Classics World’s Paul Bussey test drives and reviews the 1935 Morris 8 Series 1 Two-seat Tourer…
The Morris 8 was introduced at the 1934 Earls Court Motor Show and produced between 1935 and 1948. It was soon to establish itself as a very successful model, with in excess of 50,000 being sold within the first nine months of production and more than 160,000 in total. Powered by a 918cc sidevalve engine rated at 23.5bhp, the car had a declared top speed of 60mph and a three-speed manual gearbox. Performance wasn’t one of the car’s most endearing features, as mentioned by Autocar, who quoted it as “not of paramount importance”.
However, the car did offer reasonably inexpensive motoring for the average man on the street and the purchase price of the base model two-seater was just £118. It also boasted 8-inch hydraulically operated drum brakes and dashboard instrumentation included oil pressure and fuel gauges, plus an ammeter. Nowadays these Morris 8s are well liked in vintage car circles and enjoy good club support.
Our tried and tested Morris 8 Series 1 has been the subject of a major restoration, which was completed in 2014, with the car seeing very little use since then. Indeed, the underside is as clean as a whistle and it’s doubtful if the car has even been driven on wet roads. There’s very little documentation detailing the car’s restoration, but fortunately there’s photographic evidence of it being stripped down to a bare chassis, with the body removed, which was previously painted red. The car is now resplendent in green paintwork with black wings. The paintwork is a tad orange-peely here and there, with the odd blemish, but it’s still very presentable and most importantly the bodywork is bereft of any rust!
The bodywork is actually fitted with a Series Two radiator shell, though a correct Series 1 is available with the car for restoration. The wire wheels were repainted when the car was restored, but a couple of the tyres could do with replacing due to sidewall cracking. There’s no hood or frame, but a new double-duck cover acts as a rear tonneau for the luggage area, which folds forward to keep the seats covered whilst the car is parked-up. The interior has been fully re-trimmed using a green vinyl material, with new green carpets. It’s all fairly basic but functional and, as previously mentioned; the dashboard has a good complement of instrument gauges.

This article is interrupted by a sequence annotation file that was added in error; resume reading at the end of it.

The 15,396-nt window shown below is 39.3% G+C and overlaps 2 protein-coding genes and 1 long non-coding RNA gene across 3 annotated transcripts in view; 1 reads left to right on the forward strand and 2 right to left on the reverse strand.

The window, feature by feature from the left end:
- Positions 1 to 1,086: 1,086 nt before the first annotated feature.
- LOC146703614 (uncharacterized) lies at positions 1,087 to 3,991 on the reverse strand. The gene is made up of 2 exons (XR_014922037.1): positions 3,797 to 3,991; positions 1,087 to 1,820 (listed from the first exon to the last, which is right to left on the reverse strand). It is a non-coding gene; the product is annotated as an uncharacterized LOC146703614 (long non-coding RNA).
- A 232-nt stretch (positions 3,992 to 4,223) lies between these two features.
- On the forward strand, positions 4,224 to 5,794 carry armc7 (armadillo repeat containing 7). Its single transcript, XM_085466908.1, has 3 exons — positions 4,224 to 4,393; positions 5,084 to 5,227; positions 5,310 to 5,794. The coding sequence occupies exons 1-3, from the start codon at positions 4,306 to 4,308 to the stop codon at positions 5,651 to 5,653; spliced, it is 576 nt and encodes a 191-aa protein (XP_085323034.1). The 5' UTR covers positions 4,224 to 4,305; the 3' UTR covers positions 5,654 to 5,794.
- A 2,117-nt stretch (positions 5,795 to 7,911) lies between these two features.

Vendor James mentions that first gear is bottom left, as top left is in fact reverse – most important to remember this! The accelerator is currently missing its pedal and there’s just a rod, which appears to be very close to the side trim and equally close to the brake pedal. Narrow fitting pointy toed footwear is very much derigueur. We turn the diminutive ignition key to the right, pull the starter button and the engine fires up after a couple of pulls. This car still runs with its original 6v electrics and a new battery has just been fitted. Then, remembering to pull the long shifter straight back into first gear, we pull away. James also mentioned that there’s synchromesh only on the top two gears, so better get used to a little double-declutching, which does have its rewards when they are timed to perfection!
We note that there’s a smidge of play in the steering, which only needs the slightest turn of the wheel to correct. The base of the seats are well padded and prove quite comfortable. One thing that is very apparent, the Morris 8 is something of a plodder and progress is rather slow, though the brakes seem adequate enough thanks to their hydraulic operation. We cruise along at a sedate pace on a gloriously sunny and warm spring day, enjoying the vintage charm of this tourer. Engine oil pressure reads 40psi when cruising and 20psi at hot idle.
If you’re thinking about dipping your toe into vintage car ownership, this car is absolutely ideal, being economical to run, relatively easy to drive and simple to maintain. To sum up, this Morris 8 offers a reasonably comfortable ride quality, adequate brakes and an unhurried performance – perfect for taking in the local sights, in a calm and non stressed manner.
Just the car for pottering around the local country lanes and attending car shows on high days and holidays, but not really suitable for long distance travel and definitely not on motorways. We feel it would be prudent for the next owner to fit auxiliary amber flashing indicators in the interest of safety, as the existing semaphores work but can occasionally stick. Windscreen frame mounted rear view mirrors would also be a useful addition.
Engine: 918cc Four-cylinder sidevalve
Top Speed: 60mph
Gearbox: Three-speed manual plus reverse